February 27, 2024


Snap CEO Evan Spiegel

“We aren’t as large as some players, but I think there’s enormous opportunity for us to continue to grow our business,” Snap CEO Evan Spiegel told investors on a call on Tuesday (Feb. 6).
Image: Nathan Howared (Reuters)

The stock of Snap, the parent of Snapchat, dropped over 35% during intraday trading on Wednesday (Feb. 7), a day after the company’s fourth-quarter earnings report failed to impress investors.

The social media company’s share price fell as low as $11.19 on Wednesday from its closing price of $17.45 on Tuesday. The last time Snap’s share price dropped below $11.30 was in November 2023.

Snap’s fourth quarter by the numbers

Snap’s revenue in the fourth quarter of 2023 rose 5% year-over-year to about $1.36 billion, from $1.3 billion, though it slightly missed Wall Street estimates of $1.38 billion, according to FactSet.

The company managed to narrow its net income loss by 13% to $248 million, down from $288 million in the prior year. This was Snap’s eighth quarterly loss in a row, though it beat investor expectations of a $280 million loss.

The company’s earnings per share came to a loss of $0.15, barely outperforming Wall Street expectations of a $0.17 per-share loss, according to a consensus estimate from analysts surveyed by FactSet.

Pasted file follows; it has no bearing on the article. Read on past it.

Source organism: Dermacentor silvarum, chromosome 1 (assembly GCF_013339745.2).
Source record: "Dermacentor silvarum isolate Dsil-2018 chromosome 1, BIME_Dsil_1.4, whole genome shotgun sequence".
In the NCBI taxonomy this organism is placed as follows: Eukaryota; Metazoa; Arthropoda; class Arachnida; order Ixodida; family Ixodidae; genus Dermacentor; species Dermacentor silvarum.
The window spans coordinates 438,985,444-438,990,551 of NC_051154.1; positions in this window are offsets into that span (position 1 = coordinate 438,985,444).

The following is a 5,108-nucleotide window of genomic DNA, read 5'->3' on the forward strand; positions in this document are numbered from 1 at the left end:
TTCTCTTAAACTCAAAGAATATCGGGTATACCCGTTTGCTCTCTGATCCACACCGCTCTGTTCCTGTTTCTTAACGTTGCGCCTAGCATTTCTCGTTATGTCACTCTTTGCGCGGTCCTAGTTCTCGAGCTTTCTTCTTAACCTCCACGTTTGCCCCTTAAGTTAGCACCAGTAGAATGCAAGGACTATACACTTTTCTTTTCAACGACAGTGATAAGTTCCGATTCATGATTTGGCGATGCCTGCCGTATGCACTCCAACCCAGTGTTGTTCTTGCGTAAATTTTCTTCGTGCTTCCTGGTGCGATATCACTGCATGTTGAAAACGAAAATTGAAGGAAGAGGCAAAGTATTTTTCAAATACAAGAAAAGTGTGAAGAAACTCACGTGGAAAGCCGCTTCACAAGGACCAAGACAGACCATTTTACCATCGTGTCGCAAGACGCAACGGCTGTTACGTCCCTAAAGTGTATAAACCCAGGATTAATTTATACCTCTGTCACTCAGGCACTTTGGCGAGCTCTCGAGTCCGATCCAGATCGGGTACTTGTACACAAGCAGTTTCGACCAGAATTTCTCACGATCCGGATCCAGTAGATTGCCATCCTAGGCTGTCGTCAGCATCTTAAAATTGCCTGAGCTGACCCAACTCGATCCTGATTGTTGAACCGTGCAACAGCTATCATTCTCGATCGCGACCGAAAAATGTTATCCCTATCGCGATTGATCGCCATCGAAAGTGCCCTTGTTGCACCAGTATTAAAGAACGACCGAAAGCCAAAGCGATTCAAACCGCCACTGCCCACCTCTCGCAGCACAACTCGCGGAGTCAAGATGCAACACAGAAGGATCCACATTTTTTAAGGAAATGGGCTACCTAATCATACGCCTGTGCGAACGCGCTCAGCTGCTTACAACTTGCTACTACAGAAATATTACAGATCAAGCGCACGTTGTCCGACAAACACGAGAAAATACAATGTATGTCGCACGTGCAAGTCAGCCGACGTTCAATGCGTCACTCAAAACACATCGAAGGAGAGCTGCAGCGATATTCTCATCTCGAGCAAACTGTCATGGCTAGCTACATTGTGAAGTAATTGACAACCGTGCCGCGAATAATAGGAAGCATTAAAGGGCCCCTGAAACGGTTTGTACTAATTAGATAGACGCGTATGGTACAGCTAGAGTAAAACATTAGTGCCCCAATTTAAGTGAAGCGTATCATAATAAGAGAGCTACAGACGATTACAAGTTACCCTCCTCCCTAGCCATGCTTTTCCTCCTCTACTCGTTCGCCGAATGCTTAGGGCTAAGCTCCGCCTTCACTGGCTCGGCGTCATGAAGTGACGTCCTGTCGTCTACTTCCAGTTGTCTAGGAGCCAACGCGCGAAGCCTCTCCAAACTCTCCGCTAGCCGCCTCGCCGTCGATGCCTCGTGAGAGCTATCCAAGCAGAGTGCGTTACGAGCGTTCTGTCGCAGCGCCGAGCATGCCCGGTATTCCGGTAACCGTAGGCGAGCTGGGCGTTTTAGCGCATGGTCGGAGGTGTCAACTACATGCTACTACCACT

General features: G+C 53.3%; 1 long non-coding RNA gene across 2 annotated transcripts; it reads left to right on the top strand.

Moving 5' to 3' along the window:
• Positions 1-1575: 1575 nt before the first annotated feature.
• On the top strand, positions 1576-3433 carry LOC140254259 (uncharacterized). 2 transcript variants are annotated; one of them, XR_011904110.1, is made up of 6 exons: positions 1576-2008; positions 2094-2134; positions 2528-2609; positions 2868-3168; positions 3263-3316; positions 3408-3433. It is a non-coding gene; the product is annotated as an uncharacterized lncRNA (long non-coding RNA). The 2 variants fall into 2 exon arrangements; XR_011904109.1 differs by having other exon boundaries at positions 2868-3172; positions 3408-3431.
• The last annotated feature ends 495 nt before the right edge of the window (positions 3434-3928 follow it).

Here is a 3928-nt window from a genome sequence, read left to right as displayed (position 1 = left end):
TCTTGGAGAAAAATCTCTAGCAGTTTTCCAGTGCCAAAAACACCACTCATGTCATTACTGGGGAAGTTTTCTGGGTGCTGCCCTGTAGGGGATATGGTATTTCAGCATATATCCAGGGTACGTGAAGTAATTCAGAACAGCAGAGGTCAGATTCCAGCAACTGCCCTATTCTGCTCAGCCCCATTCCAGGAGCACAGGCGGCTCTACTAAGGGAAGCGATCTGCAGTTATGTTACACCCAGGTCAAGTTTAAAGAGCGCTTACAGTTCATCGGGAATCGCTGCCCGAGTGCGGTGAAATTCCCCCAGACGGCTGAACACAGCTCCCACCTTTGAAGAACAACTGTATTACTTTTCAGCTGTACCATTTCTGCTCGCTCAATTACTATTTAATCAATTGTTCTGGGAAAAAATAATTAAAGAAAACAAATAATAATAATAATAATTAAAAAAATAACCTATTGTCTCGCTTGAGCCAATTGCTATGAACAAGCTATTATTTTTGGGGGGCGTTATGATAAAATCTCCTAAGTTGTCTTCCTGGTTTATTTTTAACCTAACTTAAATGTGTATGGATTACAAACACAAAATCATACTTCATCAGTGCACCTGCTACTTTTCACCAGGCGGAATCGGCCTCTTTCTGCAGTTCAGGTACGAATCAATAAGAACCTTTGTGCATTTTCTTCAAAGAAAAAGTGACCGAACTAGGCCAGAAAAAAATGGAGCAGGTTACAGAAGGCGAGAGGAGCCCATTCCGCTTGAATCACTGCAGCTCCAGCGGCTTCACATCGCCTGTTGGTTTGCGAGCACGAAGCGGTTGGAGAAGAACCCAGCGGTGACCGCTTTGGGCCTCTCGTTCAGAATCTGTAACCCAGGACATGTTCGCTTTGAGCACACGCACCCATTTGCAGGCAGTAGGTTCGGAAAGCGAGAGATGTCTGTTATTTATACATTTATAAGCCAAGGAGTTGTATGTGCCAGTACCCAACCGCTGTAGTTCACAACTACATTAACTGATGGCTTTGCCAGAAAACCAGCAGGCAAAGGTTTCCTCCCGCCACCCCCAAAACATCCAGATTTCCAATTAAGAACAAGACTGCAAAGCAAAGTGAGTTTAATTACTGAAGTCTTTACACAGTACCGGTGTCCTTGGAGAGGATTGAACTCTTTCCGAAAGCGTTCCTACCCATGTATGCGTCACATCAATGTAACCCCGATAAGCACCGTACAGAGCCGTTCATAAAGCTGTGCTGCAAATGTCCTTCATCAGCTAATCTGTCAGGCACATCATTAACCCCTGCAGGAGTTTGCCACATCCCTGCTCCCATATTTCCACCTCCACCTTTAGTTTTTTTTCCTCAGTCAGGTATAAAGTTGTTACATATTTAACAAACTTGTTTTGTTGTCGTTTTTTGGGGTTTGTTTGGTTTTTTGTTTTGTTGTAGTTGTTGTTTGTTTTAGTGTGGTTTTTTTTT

In addition, Snap projected its revenue for the first quarter of 2024 to land between $1 billion and $1.3 billion. It estimated its adjusted EBITDA will come between a loss of $55 million and $95 million, well above Wall Street estimates of a $69 million loss.

Snapchat is struggling to keep up with competitors

Snapchat continues to lag behind its competitors in generating advertising revenue. For comparison, Meta earned $39 billion in revenue via advertising alone in its fourth quarter.

“We aren’t as large as some players, but I think there’s enormous opportunity for us to continue to grow our business,” Snap CEO Evan Spiegel said during a call with investors in response to a question about whether the company’s smaller scale relative to its competitors is limiting its potential growth.

The news also comes just days after the company announced it would be laying off 10% of its workforce.



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